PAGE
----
I drove into the driveway and she greeted me with a hug.
“I didn't know you got a new car.”
“It's not mine. It's from the Jesuits at the college. It's a long story.”
“Well, I'm not going anywhere so give me all the dirty details.”
“Before I start, call mom and tell her I'm here. Tell her I'm on vacation. I’d call but I’m not quite up to it just yet. I might reveal too much to upset her.”
“All right. Do you want to even say hi to her?”
“No. Tell her I'll call her in a few days from my next destination.”
She called and returned in a few minutes. I started into the LOTTO conspiracy and got through all the lurid details as well as all the recent happenings.
“This is better than a soap opera!” Elaine exclaimed, putting down her coffee mug. Her blue eyes shone with excitement.
“Don't they say that truth is stranger than fiction?”
“You can stay here as long as you want. Mike will be glad to see you too. He talks about you a lot. So do and the kids.”
“I'll probably head out to Maine in two days. I have to call my friend Ed Martin to let him know I'm coming.”
“He's the consultant you worked with a few years ago, right?”
I nodded. “He has fifty acres and his house has more rooms than Buckingham Palace.”
“Do you want to call him now while I get a little lunch together?”
“I'll try, although he's probably at work.”
I retrieved his number from my papers and called. He wasn't in but his oldest daughter was. She gave me his number at work so I dialed that one.
“Hi Ed, it's John Kuzinski.”
“You must have the wrong number. There's no Kuzinski here.”
“If you hang up now, you'll have to go back to your boring work!”
“I guess you got me, John. I didn’t expect to hear from you this soon. How is everything?
“Let me put it this way. The last few days have been so bad that I would almost rather be at work. Anyway, can you stand a visitor? I'm at my sister's in Londonderry right now.”
“Sure. Come on over. You're welcome to stay as long as you like. Are you on vacation or are you running from the police?”
“I'll give you all the details when I get there.”
“When can we expect you?”
“Sometime Saturday afternoon.”
“That will be great. See you then.”
“See you in a couple days.”
I then dialed Father Ted's office and I was fortunate to get him just as he was leaving for lunch.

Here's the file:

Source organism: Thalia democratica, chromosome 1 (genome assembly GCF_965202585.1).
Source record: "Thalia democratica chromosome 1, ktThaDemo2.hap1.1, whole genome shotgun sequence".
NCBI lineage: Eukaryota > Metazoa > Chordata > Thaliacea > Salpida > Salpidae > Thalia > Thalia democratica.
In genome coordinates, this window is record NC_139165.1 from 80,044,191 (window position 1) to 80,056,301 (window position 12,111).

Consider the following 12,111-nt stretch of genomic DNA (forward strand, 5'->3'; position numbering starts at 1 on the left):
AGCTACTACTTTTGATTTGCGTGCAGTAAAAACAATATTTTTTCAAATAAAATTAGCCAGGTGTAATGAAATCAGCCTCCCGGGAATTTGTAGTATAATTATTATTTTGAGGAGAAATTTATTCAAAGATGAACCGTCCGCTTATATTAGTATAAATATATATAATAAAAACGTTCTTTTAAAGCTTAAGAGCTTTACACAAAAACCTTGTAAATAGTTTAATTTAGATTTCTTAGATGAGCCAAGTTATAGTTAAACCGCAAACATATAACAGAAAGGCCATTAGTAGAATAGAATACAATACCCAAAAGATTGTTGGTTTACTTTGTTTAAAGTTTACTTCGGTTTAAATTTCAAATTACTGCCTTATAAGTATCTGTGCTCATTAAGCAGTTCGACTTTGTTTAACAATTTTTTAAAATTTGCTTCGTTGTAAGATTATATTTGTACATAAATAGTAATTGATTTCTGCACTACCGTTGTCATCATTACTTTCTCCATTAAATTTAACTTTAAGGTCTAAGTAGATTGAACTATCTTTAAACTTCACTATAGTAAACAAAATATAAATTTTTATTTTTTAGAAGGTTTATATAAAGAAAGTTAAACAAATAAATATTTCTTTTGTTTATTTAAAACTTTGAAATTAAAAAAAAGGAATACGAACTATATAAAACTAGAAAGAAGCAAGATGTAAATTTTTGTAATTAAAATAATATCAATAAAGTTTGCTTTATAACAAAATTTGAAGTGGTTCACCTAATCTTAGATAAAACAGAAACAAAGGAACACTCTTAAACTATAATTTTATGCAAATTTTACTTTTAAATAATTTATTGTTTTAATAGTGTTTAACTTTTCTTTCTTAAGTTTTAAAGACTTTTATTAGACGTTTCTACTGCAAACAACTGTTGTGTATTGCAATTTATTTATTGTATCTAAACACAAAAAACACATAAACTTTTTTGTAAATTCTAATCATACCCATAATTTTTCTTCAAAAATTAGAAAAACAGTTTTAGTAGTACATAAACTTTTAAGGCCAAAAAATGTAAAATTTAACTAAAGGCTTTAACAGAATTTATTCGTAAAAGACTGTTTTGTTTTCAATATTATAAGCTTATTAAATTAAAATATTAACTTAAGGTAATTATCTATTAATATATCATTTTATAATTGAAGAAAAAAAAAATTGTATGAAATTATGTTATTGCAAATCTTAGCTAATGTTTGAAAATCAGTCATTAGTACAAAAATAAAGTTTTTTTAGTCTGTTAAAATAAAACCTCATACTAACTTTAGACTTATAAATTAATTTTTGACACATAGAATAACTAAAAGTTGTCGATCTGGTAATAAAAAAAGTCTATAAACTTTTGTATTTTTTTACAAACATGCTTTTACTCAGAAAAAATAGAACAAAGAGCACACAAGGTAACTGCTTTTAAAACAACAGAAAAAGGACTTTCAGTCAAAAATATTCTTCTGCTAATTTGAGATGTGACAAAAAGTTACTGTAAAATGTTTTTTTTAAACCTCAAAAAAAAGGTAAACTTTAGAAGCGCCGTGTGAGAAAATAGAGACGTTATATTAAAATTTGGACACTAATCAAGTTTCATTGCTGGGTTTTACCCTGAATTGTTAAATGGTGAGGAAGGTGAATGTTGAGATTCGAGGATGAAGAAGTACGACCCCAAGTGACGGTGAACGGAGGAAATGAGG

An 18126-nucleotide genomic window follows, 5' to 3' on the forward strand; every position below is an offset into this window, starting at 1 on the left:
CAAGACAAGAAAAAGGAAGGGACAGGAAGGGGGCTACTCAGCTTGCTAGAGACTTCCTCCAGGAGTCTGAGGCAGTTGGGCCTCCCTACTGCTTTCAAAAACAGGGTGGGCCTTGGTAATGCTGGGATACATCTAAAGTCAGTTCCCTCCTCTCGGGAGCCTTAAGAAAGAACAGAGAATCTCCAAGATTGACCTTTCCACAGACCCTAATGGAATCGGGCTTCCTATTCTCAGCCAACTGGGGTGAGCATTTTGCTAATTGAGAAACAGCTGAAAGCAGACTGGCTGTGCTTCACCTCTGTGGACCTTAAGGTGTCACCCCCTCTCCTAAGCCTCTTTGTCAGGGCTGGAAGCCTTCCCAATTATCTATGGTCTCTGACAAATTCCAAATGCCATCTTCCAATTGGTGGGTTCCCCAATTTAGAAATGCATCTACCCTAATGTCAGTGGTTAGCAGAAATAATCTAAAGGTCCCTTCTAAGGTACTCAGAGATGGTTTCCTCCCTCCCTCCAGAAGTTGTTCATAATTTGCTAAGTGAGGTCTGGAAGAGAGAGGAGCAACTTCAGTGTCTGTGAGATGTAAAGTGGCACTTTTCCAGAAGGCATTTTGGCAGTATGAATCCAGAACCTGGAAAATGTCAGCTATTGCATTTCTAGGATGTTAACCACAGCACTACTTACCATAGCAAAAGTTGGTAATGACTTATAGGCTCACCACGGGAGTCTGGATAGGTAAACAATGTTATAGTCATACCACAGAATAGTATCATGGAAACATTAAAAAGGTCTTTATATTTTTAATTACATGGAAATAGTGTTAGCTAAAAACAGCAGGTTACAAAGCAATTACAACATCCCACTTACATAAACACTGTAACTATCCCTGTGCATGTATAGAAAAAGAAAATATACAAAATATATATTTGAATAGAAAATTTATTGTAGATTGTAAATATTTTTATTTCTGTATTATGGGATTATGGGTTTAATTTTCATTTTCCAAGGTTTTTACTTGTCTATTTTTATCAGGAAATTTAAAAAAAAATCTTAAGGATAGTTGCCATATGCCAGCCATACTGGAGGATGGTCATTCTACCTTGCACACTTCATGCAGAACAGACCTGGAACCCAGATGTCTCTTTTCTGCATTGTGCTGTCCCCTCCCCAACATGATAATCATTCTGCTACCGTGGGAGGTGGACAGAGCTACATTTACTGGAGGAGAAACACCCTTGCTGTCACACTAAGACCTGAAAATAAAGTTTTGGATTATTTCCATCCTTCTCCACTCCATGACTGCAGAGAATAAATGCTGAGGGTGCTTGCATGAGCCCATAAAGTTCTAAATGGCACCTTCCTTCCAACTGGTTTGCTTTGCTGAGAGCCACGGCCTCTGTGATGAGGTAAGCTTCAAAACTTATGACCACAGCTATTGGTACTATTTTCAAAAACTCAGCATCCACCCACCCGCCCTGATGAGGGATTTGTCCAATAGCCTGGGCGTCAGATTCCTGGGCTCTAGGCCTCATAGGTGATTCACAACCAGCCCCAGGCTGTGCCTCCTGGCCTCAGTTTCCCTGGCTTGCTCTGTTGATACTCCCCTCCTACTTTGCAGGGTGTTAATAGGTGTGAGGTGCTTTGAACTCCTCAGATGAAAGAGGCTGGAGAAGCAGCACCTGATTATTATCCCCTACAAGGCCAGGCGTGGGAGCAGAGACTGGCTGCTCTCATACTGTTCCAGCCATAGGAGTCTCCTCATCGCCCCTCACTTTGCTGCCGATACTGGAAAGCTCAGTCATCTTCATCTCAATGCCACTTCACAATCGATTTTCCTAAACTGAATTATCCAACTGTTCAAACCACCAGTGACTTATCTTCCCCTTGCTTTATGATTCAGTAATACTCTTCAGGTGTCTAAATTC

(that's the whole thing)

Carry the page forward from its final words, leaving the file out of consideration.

“Father Ted Evans.”
“Father Ted, it's John. I'm at my sister's house in Londonderry. Thanks again for last night. I can't tell you how much better I felt at the Jesuits' home.”
“You're quite welcome. I called Tom and told him that you were on your way to Maine. He sends his regards. He said he would call your mom and dad this afternoon.”
“I should be in Maine sometime on Saturday.”
“Well take care. We're all praying for you.”
“Thanks. I'll be talking to you.”
By the time I finished, Elaine came out with lunch. She had some homemade meatball soup and chicken salad sandwiches.
“I owe you for all this and the phone calls I just made.”
“Nonsense. We'll do all we can to help you. I realize what you're going through. It's a tough time but you'll get through it.”
The soup was delicious as was the sandwich.
“So what can you do about this LOTTO plot?”
“I'm not so sure. I really haven't given it much thought. I've been too busy trying to calm myself down and get back my sanity, which I think is slowly returning. Staying alive has also been a major goal!”
“You're up against some pretty powerful people. Do you think the president knows all of what's going on or do you think he just has given carte blanche to his people to do whatever it takes without his approval?”
“That's the question of the hour. It's possible he just approves their actions and really doesn't get that involved. And yet, the whole LOTTO idea was his.”

“Hi, Uncle John,” Kim said as she hugged me. “How are you, Kim. How was school today?” “OK. Did you have a nice trip?”
“It was good. I thought you had to wear a school

uniform, or did you change schools?”
“They did away with the dress code.”
“Where's your brother?” I asked
“He's got soccer practice and won't be home until

later. I'll be back out here after I change.”
“She will be busy for a while with her friends on the
phone but you will at least see her at dinner,” Elaine
responded. “
She really has grown since I last saw her.”
“Wait until you see Steve. He's taller than I am.” Just then my sister’s better half arrived, dressed in a
spiffy dark blue suit.
“Hi, stranger. Good to see you. You have to visit
more often.”
“You're right. How's work treating you?”
“You know what it's like working for the
government. There are so many people with federal jobs who
don't do anything and they still complain about working too
hard. Heaven knows that doesn't apply to me.”
“So you're quite busy, Mike?”
“To say the least. So what brings you to New
England? I heard you're on your way to Maine.”
“In a few days, yes.”
“I hope you can stay awhile. We haven't seen you in
some time. Last weekend Steve asked when you were going
to visit.”